## Wednesday, May 8, 2019

### A ray of Newtonian particles

Imagine a Newtonian universe consisting of an infinite number of equal masses equidistantly arranged at rest along a ray pointing to the right. Each mass other than first will experience a smaller gravitational force to the left and a greater (but still finite, as it turns out) gravitational force to the right. As a result, the whole ray of masses will shift to the right, but getting compressed as the masses further out will experience less of a disparity between the left-ward and right-ward forces. There is something intuitively bizarre about a whole collection of particles starting to move in one direction under the influence of their mutual gravitational forces. It sure looks like a violation of conservation of momentum. Not that such oddities should surprise us in infinitary Newtonian scenarios.

Andrew said...

I don't understand. Surely if they're all the same mass and equidistant from each other, and there's an infinite number of them in a straight line, then by symmetry, the resultant force on any one mass ought to be zero? Where does the imbalance come from?

Alexander R Pruss said...

It's a ray, not a line. The force to the right is always bigger than the force to the left.

Andrew said...

What causes the force to be greater on one side than the other? It doesn't seem like it can be masses (because of symmetry considerations). Or is the force just greater on one side by construction?

Alexander R Pruss said...

There are more masses to the right than to the left of every mass. For each mass, there are infinitely many masses to the right and only finitely many to the left.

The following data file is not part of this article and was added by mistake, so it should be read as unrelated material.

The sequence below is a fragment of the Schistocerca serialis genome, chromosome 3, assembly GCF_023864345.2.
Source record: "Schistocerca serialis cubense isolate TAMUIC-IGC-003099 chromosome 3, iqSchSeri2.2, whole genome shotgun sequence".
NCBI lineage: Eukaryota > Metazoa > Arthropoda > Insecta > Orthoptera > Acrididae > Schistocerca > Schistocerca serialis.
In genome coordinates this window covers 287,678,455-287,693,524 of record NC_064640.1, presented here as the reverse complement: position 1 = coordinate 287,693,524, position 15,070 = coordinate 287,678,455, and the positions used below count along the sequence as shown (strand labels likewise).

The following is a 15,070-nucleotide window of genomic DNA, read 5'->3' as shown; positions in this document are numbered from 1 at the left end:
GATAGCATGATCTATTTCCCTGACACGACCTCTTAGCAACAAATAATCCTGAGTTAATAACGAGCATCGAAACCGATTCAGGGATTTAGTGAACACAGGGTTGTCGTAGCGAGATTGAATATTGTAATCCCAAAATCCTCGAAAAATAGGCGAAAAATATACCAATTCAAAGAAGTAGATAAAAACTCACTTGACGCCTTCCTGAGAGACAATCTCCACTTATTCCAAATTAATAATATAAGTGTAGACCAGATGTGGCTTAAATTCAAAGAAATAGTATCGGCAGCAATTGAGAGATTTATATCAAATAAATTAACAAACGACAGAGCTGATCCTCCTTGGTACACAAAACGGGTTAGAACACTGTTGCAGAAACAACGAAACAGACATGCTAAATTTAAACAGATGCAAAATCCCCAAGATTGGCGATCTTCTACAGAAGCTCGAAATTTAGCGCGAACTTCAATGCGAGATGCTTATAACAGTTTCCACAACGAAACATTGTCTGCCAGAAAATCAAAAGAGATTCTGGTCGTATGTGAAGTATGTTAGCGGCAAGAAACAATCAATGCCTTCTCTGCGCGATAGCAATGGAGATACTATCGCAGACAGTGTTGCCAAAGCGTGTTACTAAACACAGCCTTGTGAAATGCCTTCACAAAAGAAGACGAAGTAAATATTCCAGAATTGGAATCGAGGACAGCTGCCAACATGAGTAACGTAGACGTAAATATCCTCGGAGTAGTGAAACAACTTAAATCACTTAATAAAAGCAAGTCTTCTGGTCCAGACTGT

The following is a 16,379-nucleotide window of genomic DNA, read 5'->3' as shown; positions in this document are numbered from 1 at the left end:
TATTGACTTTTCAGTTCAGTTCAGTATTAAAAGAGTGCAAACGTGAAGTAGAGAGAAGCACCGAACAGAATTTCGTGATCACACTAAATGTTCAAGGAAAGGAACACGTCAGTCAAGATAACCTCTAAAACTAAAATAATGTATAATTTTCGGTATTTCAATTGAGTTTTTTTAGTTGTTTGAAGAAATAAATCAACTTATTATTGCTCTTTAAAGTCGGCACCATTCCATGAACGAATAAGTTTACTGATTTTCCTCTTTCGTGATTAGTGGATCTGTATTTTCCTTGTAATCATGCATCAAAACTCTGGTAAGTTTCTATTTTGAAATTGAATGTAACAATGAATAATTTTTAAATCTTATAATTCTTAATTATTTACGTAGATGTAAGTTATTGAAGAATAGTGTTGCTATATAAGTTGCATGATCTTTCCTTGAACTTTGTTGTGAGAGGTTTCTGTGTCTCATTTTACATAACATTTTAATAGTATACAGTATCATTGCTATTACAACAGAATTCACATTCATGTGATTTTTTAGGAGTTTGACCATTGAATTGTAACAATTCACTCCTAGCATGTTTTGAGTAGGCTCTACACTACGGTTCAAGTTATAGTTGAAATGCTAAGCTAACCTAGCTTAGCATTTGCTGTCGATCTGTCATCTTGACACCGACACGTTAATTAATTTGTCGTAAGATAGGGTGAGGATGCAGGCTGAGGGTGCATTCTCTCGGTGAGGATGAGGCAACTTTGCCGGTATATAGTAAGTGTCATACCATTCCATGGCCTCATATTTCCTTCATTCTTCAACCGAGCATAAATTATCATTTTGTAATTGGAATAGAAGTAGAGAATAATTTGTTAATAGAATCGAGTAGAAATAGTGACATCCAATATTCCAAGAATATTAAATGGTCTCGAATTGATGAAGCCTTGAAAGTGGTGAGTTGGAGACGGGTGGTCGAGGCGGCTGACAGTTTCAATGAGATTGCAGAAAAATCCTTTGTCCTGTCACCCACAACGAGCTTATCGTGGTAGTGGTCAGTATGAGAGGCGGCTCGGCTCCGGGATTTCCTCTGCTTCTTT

Andrew said...

Got it. Thanks. :)

Zsolt Nagy said...

It sure looks like a violation of conservation of momentum. Not that such oddities should surprise us in infinitary Newtonian scenarios.

Conservation of momentum is only granted for closed physical systems and furthermore the general momentum of any closed system with finitely many particles can be associated with the center of mass.
I think, these are the two essential problems in your given physical example here.
How does an infinite ray constitute as a closed physical system and regardless of closed or not where is the actual center of mass of that infinite ray?
I think, it would also be interesting to think about an example, where the physical system with infinitely many particles is definitely closed. Where might there be the center of mass and does the conservation of momentum still apply to that physical system?

Alexander R Pruss said...

There is no meaningful center of mass in infinite systems.

But infinite systems seem to be just as apt to be closed as finite ones: there is no external influence.